Book Review: The Affliction (Maggie Detweiler & Hope Babbin #2) by Beth Gutcheon

The Affliction by Beth Gutcheon
My rating: ๐ŸŒŸ๐ŸŒŸ๐ŸŒŸ๐ŸŒŸ (4 stars)
Publisher: William Morrow

This was a solid three star read for me until the last five chapters, which pushed it up to a four for me and I am already looking forward to another mystery with Maggie and Hope.



This time the setting is a private school for girls that have Maggie in to evaluate their future viability. As this is the worst time for the murder of a faculty member, it happens and Maggie is drawn into the investigation with Hope glad to join in (she's looking to flee the responsibilities of her book club & Silas Marner). Many mysteries unfurl over the course of this book because just about everyone has a secret to keep, some worse than others. Maggie and Hope (who are still fancast in my head as Rosemary Boxer & Laura Thyme) have even better friend chem and humour than they did in the first book and that quite stood out to me. Additionally, I have to give credit to the author, the whole Goldsmith family thread had elements that reminded me of the Lanza family and I wondered if this was a coincidence or not. It added to the foreboding and creepiness factor for sure.

Recommended for fans of cozy fans. This is one that even though part of a series may be read first or as a standalone.

Summary: Since retiring as head of a famous New York City private school, Maggie Detweiler is busier than ever. Chairing a team to evaluate the faltering Rye Manor School for girls, she will determine whether, in spite of its fabled past, the school has a future at all. With so much on the line for so many, tensions on campus are at an excruciating pitch, and Maggie expects to be as welcome as a case of Ebola virus.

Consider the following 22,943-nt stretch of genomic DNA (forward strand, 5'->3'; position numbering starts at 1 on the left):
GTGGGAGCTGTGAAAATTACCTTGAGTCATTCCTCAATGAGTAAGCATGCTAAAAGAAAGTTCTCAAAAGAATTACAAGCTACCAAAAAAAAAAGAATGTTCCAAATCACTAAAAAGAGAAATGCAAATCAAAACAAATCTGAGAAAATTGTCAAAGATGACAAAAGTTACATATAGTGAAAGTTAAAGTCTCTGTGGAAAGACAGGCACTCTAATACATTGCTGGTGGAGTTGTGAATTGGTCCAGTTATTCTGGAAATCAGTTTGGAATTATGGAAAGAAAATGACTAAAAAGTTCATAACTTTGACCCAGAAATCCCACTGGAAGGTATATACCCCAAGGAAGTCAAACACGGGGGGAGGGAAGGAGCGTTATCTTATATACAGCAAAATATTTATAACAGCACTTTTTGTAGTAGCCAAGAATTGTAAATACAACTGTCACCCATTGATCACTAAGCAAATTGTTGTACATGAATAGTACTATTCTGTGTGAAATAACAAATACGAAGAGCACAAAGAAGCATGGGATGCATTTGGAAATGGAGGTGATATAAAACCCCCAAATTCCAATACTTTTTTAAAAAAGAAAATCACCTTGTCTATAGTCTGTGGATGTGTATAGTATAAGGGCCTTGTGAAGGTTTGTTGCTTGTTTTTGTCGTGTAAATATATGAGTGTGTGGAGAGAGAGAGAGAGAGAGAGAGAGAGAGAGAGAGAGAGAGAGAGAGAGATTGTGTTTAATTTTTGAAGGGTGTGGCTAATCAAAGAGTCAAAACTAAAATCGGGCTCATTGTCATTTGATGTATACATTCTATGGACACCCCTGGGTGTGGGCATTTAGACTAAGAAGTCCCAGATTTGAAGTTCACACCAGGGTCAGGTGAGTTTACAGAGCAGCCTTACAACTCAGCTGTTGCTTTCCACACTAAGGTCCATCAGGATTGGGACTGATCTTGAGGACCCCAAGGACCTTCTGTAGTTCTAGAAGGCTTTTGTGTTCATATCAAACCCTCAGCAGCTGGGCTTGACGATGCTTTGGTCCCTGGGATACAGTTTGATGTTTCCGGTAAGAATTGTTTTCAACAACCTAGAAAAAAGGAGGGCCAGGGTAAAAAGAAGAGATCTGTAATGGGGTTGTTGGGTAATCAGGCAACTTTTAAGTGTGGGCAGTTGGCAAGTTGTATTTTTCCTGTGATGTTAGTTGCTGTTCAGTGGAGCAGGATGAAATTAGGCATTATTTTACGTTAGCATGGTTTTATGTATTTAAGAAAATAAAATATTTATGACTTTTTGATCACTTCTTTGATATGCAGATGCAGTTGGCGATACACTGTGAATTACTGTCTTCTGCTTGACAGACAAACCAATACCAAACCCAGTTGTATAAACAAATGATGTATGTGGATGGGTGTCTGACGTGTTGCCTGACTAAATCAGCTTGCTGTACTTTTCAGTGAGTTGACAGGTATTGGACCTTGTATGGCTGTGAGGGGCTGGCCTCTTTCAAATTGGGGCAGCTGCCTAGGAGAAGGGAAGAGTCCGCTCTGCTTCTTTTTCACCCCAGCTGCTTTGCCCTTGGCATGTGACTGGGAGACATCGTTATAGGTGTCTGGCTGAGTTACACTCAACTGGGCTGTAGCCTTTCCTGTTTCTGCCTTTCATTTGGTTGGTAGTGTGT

At a reception for the faculty and trustees to “welcome” Maggie’s team, no one seems more keen for all to go well than Florence Meagher, a star teacher who is loved and respected in spite of her affliction—that she can never stop talking.
Florence is one of those dedicated teachers for whom the school is her life, and yet the next morning, when Maggie arrives to observe her teaching, Florence is missing. Florence’s husband, Ray, an auxiliary policeman in the village, seems more annoyed than alarmed at her disappearance. But Florence’s sister is distraught. There have been tensions in the marriage, and at their last visit, Florence had warned, “If anything happens to me, don’t assume it’s an accident.”
Two days later, Florence’s body is found in the campus swimming pool.
Maggie is asked to stay on to coach the very young and inexperienced head of Rye Manor through the crisis. Maggie obviously knows schools, but she also knows something about investigating murder, having solved a mysterious death in Maine the previous year when the police went after the wrong suspect. She is soon joined by her madcap socialite friend Hope, who is jonesing for an excuse to ditch her book club anyway, before she has to actually read Silas Marner.
What on earth is going on in this idyllic town? Is this a run-of-the-mill marital murder? Or does it have something to do with the school board treasurer’s real estate schemes? And what is up with the vicious cyber-bullying that’s unsettled everyone, or with the disturbed teenaged boy whom Florence had made a pet of? And is it possible that someone killed Florence just so she’d finally shut up?


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